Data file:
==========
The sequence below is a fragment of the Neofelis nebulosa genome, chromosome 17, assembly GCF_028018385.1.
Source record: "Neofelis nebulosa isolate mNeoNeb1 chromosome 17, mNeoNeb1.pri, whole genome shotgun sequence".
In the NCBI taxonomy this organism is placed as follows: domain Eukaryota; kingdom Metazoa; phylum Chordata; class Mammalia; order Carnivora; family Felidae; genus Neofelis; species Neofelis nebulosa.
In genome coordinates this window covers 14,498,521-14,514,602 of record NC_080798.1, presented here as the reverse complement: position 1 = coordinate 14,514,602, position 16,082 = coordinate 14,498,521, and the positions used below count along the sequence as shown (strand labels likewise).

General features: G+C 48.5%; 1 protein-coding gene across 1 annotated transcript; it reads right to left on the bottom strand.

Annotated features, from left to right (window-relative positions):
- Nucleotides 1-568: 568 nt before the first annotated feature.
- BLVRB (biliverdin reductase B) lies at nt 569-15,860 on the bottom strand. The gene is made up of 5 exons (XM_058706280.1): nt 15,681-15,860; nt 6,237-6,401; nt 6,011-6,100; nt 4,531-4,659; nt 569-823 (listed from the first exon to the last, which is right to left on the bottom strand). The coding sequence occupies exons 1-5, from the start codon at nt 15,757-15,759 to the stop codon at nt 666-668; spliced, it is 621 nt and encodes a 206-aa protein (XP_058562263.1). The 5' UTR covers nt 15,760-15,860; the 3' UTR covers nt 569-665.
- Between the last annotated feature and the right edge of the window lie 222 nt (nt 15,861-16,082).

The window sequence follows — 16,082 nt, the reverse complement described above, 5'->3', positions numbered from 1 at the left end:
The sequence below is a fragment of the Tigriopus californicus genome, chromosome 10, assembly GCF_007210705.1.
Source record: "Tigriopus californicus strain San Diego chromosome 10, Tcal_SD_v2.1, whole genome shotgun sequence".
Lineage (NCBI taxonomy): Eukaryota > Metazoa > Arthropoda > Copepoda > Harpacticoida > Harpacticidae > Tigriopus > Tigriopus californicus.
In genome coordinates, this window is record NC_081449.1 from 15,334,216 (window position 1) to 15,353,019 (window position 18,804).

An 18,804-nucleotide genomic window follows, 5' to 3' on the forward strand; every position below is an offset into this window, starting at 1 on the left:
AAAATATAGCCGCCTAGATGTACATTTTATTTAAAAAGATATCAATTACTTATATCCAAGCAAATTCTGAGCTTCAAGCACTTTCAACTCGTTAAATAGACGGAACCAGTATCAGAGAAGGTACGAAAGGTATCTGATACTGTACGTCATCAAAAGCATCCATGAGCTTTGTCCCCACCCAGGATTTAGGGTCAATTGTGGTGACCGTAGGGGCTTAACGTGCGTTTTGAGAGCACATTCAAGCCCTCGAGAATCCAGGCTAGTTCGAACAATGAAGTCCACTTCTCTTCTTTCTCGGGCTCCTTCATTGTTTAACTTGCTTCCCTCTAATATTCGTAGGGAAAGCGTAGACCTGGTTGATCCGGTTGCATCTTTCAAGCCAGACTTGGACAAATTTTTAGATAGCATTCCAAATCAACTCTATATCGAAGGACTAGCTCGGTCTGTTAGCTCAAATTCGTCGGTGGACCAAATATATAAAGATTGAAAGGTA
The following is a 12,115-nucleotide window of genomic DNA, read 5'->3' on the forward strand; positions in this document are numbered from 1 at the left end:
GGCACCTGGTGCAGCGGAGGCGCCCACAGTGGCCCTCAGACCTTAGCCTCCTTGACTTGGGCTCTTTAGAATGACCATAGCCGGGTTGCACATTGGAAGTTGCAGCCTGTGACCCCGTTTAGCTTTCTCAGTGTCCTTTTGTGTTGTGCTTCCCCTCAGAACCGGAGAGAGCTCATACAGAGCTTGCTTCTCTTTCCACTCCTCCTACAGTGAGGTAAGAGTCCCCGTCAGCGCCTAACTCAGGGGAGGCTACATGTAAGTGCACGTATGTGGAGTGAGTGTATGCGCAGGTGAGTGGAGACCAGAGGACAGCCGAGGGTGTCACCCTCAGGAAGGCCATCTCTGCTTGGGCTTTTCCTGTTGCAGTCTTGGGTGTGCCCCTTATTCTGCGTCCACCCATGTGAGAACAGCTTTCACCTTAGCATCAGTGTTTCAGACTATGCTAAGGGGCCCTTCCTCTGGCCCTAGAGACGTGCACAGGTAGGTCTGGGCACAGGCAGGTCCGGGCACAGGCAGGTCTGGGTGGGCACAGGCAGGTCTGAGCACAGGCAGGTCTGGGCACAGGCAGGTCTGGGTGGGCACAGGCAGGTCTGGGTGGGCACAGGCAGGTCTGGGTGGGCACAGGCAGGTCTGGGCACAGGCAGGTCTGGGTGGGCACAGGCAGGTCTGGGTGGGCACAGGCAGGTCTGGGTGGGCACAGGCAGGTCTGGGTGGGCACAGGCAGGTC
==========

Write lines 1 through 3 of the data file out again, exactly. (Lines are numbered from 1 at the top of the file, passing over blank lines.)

The sequence below is a fragment of the Neofelis nebulosa genome, chromosome 17, assembly GCF_028018385.1.
Source record: "Neofelis nebulosa isolate mNeoNeb1 chromosome 17, mNeoNeb1.pri, whole genome shotgun sequence".
In the NCBI taxonomy this organism is placed as follows: domain Eukaryota; kingdom Metazoa; phylum Chordata; class Mammalia; order Carnivora; family Felidae; genus Neofelis; species Neofelis nebulosa.